Andy Murray sometimes struggles to hit a convincing rhythm early in grand slam tournaments but, after a hesitant start on Monday, he goes into the third round against Sam Querrey on Friday looking as dominant as he did when stringing together 28 wins in a row on his rise to No1 in the world.
He made the most of a heaven-sent opportunity against the little-known Russian teenager, world No156 Andrey Rublev, to win 6-3, 6-0, 6-2, with a slight chill lurking in the cloudless night skies after a couple of days of killing heat.
Murray advances in a tournament he loves but has yet to conquer in five losing finals with an imperious dismissal of an opponent who did not look old enough to be out this late unaccompanied, but whose reputation for pugnacity preceded him. Fernando Verdasco, the friendly Spaniard, is among those who have been irritated in a match by the brashness of Rublev, who has sparred under the tutelage of his father, a respected amateur boxer in the old Soviet Union.
Murray, a keen student of pugilism, had not heard of the father, but, as he does for every match, acquainted himself with the strengths and weakness of his opponent, the son, and duly dismantled his game in a little over an hour-and-a-half in Rod Laver Arena.
He crumpled behind the baseline on his right ankle in the third game of the third set and had the trainer on to check for damage, of which there appeared to be little. His serving percentages were respectable and he did not give Rublev a break opportunity all night, which gave the match something of an exhibition feel.
Serving for the match, Murray graciously offered to replay the first point after movement behind him in the crowd; that’s the way knights of the realm roll. Rublev appreciated the gesture and finished with a bit of a flourish to force deuce but shoved his last backhand long.
“There’s something about this kid that people gravitate to,” John McEnroe observed of Rublev. He is usually right. We will hear more of him, hopefully without a sub-text of aggression. He was charming throughout on Wednesday evening, and appreciated the reception on his departure.
Murray said courtside of his fall, “It’s just a little bit sore, not too serious. Rolled it a little bit, will get some ice on it tonight. I can put weight on it, so I’m sure it will be fine.”
So, he is in prime shape, physically fresh and mentally alert, ahead of the tougher challenges ahead. He faces Querrey next, whose most recent favour to the Scot was beating Novak Djokovic in the first week of Wimbledon, clearing the way for his second title there and contributing significantly to the minor crash of the Serb's tennis for the rest of the season, which also facilitated Murray's rise to the top of the rankings.
Federer advances but prospects don’t look promising
It would be premature and disrespectful to suggest another enforced lay-off is imminent for Roger Federer, but, going on his stiff movement towards the end of his three-set win over world No200 Noah Rubin, it is fair to say the prospects of the four-time champion reaching the second week of the 2017 Australian Open are not great.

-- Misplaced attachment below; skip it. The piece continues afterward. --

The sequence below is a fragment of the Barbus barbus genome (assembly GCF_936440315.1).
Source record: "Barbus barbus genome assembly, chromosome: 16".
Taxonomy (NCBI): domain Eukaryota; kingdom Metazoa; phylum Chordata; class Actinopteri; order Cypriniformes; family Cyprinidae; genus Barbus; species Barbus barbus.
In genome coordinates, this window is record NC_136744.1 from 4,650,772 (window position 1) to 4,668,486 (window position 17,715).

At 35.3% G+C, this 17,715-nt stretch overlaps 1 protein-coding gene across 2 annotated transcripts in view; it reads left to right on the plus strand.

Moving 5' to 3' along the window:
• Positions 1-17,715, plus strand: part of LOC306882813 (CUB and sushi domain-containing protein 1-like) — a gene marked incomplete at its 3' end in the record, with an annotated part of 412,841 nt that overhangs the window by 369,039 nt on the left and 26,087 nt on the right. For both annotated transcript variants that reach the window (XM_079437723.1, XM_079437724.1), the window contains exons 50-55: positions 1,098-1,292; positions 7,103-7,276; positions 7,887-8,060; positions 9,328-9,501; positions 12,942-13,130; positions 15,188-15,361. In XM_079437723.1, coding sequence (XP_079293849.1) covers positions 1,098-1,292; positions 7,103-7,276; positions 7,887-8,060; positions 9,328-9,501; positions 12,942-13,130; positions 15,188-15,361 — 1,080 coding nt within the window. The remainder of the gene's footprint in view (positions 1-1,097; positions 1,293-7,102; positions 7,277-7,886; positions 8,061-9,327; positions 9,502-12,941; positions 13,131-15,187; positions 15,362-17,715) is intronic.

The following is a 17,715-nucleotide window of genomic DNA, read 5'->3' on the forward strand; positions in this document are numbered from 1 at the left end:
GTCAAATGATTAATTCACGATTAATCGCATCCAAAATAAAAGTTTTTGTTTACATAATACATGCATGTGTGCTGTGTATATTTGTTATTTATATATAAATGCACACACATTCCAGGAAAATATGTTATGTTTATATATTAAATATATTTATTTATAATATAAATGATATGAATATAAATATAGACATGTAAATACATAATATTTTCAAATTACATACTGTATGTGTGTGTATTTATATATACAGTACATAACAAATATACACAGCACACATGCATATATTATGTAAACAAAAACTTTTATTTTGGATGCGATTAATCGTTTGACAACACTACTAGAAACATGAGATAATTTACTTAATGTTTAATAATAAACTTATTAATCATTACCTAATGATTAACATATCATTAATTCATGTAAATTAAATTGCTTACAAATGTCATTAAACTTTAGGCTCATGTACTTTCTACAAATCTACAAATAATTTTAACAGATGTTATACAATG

“I’ve played out here many, many times,” the 35-year-old Swiss said courtside after beating the US Open boys champion 7-5, 6-3, 7-6 (7-3) in his second Tour match after a six-month break to recover from knee surgery. “But he’s been around a couple of years and I’ve seen a little bit of him. I think my serve got me out of trouble today.
“I wasn’t feeling as good as in the beginning, that’s for sure. I got lucky in the third set, but it was good to fight through. There were a lot of difficult moments out there and that’s what I need to progress in this tournament.”
Federer has always reached at least the third round, and this was his 82nd win in Melbourne in 95 matches. He next plays Tomáš Berdych on Friday.
“It’s not an easy draw,” said Federer. “He [BERDYCH]has beaten me in New York, at Wimbledon and at the Olympics. He’s a great player, I like Tomáš’s game and I’m sure it’s going to be another tough one.”
In the third set on Wednesday, the American, 15 years Federer’s junior and playing with the wide-eyed freedom of youth, spotted a growing uncertainty in his opponent’s sideways movement on the forehand side and broke for 4-2. But Federer served his way out of trouble in the eighth game and, going for high-risk winners in nearly every exchange (which has long been his forte, obviously, but usually out of choice rather than necessity), he broke back when Rubin served nervously for the set, then levelled for 5-all.
A mix of desperation and an urgent desire to get the job done in three sets had lifted him above the fatigue that seemed to be invading his legs after just under two hours on a mild afternoon. Although his first-round win over Jürgen Melzer went four sets, that match lasted only a little over two hours, so this was not the most exacting return to tennis.
Federer told Lleyton Hewitt at a pre-tournament function, “I won’t know how my body holds up at least until Indian Wells and Miami [which are in March].” On day three, after a total of little more than four hours of tennis in the first week, it wasn’t holding up that well.
Federer's compatriot Stan Wawrinka rebounded from his opening five-set marathon against Martin Klizan to ease past American Steve Johnson 6-3 6-4 6-4, while fifth seed Kei Nishikori also cruised through, beating Frenchman Jeremy Chardy 6-3 6-4 6-3.
There was nothing straightforward, however, about the passage of Germany's Mischa Zverev, who beat another American John Isner 6-7 (4/7) 6-7 (4/7) 6-4 7-6 (9/7) 9-7 after four hours and 10 minutes.